In China, this attitude seems to hold as well. As Evan Osnos shows in his book Age of Ambition, for the last forty years Chinese have sought what Mao denied them: fortune, truth, and faith. Fortune, the Party has done a good job supplying. Truth it tries to counter through censorship (but pure negation is weak). Faith it has tried to supply through nationalism. But nationalism is a brittle and dangerous substitute for true religion, and one that is ultimately unsatisfying.  And so Chinese are turning to God.

Mao did his best to destroy traditional China. Then in the Reform and Opening period (starting in 1979–this church re-opened in 1980), Communist China was reformed and has gradually disappeared (even the ugly buildings are slowly being torn down). In the words of eminent historian John Lukacs, “Communism is a wasm.” Now, according to the Economist, China has a quickly growing–to the tune of 10% a year–Christian population. The light persecution offered by the Chinese Communist Party (CCP), like taking crosses off of churches and stopping large house churches from meeting, makes Christianity more attractive to many Chinese. The blood of the martyrs (as long as it’s not too widespread, as it was in Tokugawa Japan), is indeed the lifeblood of the church.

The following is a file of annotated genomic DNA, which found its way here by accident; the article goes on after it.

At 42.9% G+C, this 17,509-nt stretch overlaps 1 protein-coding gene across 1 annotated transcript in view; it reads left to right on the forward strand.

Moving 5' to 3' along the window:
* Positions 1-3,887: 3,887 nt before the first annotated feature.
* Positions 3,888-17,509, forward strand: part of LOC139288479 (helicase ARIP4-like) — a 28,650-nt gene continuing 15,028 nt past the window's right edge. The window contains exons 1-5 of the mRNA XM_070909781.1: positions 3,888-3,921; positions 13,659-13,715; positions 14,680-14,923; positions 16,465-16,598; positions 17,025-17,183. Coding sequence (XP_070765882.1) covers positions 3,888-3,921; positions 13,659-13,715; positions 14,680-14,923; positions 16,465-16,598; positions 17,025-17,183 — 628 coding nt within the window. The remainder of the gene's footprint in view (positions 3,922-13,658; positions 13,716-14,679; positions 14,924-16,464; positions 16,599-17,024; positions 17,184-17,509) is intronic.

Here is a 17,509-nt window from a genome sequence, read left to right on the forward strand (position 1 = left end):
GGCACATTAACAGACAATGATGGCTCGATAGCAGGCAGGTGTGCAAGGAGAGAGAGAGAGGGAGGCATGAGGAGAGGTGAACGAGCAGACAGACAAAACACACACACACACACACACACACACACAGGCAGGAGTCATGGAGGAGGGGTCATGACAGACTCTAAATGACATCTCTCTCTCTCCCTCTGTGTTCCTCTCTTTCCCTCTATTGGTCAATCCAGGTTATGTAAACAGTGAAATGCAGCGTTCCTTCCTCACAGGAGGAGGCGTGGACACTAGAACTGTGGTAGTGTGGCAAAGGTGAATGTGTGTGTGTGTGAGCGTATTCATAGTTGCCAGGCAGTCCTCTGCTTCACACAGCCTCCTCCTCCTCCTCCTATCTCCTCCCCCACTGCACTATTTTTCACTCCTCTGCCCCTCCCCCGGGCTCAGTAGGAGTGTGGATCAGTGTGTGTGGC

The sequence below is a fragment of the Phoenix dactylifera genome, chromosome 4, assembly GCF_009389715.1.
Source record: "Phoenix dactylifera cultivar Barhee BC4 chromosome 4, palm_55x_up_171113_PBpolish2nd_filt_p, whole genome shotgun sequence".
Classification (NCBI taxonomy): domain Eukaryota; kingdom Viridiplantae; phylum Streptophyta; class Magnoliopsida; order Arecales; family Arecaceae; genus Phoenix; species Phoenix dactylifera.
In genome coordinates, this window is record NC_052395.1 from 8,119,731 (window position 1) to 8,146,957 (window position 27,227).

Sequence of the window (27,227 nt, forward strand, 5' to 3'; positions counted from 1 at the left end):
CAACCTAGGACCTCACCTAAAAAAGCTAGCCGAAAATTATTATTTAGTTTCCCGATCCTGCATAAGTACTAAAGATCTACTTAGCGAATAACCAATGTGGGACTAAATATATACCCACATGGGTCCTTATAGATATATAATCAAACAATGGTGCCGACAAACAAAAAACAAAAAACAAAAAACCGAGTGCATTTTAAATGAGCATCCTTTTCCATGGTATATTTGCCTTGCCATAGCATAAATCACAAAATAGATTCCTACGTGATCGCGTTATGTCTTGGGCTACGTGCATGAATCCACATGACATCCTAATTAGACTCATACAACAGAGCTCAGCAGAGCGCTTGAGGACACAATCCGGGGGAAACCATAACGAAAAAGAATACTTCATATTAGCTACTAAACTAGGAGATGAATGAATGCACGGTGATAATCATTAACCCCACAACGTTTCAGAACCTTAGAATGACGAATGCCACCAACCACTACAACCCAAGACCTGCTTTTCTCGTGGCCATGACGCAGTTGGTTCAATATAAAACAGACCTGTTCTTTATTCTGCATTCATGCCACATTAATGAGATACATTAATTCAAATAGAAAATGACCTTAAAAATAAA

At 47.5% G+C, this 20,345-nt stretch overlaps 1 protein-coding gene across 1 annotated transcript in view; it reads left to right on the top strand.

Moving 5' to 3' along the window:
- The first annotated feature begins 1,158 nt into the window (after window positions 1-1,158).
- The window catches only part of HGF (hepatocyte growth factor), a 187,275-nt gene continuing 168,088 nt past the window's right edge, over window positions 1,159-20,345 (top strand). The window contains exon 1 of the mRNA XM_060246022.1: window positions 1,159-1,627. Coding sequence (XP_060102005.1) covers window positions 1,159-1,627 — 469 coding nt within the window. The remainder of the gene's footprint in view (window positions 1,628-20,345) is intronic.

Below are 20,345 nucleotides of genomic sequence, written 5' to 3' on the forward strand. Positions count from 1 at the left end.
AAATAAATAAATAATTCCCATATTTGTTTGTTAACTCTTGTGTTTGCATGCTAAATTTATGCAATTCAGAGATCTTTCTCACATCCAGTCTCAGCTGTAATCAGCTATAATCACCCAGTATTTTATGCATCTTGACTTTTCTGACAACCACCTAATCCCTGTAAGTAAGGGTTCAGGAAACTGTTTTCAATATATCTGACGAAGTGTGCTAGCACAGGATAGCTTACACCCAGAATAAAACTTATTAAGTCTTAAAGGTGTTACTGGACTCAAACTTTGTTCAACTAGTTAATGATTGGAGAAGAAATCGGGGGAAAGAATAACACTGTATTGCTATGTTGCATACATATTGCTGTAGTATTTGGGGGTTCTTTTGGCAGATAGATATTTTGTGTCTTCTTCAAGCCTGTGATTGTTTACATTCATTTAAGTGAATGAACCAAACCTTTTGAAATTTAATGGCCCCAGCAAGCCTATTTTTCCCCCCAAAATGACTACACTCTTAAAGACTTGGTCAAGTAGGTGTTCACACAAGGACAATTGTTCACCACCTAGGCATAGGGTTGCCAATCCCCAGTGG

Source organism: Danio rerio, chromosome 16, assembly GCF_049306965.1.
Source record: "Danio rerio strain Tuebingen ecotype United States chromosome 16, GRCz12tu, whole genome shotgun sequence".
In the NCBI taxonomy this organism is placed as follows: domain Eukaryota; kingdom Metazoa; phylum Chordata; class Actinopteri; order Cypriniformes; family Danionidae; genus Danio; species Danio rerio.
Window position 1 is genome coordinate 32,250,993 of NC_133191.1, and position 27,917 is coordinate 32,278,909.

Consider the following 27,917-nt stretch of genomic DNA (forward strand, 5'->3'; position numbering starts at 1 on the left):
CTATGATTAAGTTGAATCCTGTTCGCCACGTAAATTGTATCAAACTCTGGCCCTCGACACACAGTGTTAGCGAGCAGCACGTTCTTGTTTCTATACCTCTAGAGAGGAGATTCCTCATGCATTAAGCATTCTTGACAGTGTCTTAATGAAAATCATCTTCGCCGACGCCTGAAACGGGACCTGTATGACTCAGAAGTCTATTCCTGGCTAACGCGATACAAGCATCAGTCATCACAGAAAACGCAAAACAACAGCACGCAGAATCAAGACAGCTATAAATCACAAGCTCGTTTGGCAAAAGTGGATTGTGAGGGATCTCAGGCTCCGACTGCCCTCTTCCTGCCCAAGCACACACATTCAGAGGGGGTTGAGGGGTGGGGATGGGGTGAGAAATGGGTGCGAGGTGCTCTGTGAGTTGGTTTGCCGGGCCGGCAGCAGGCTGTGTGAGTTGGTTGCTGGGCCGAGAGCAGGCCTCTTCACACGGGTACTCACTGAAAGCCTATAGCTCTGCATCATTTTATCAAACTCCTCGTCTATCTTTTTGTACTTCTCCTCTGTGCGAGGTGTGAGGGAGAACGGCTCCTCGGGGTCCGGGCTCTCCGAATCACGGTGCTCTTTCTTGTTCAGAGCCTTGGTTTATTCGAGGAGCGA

So visiting this church, seeing so many Chinese praying and singing to God in their native language, was a reminder of God’s faithfulness. Old farmers, young children (who loved turning around and staring at us, until we winked at them and they blushed), middle-aged mothers and fathers all gathered together to worship God. That’s why people are so eager to come to church that they’ll stand outside in the cold for two hours–because they know that their God lives.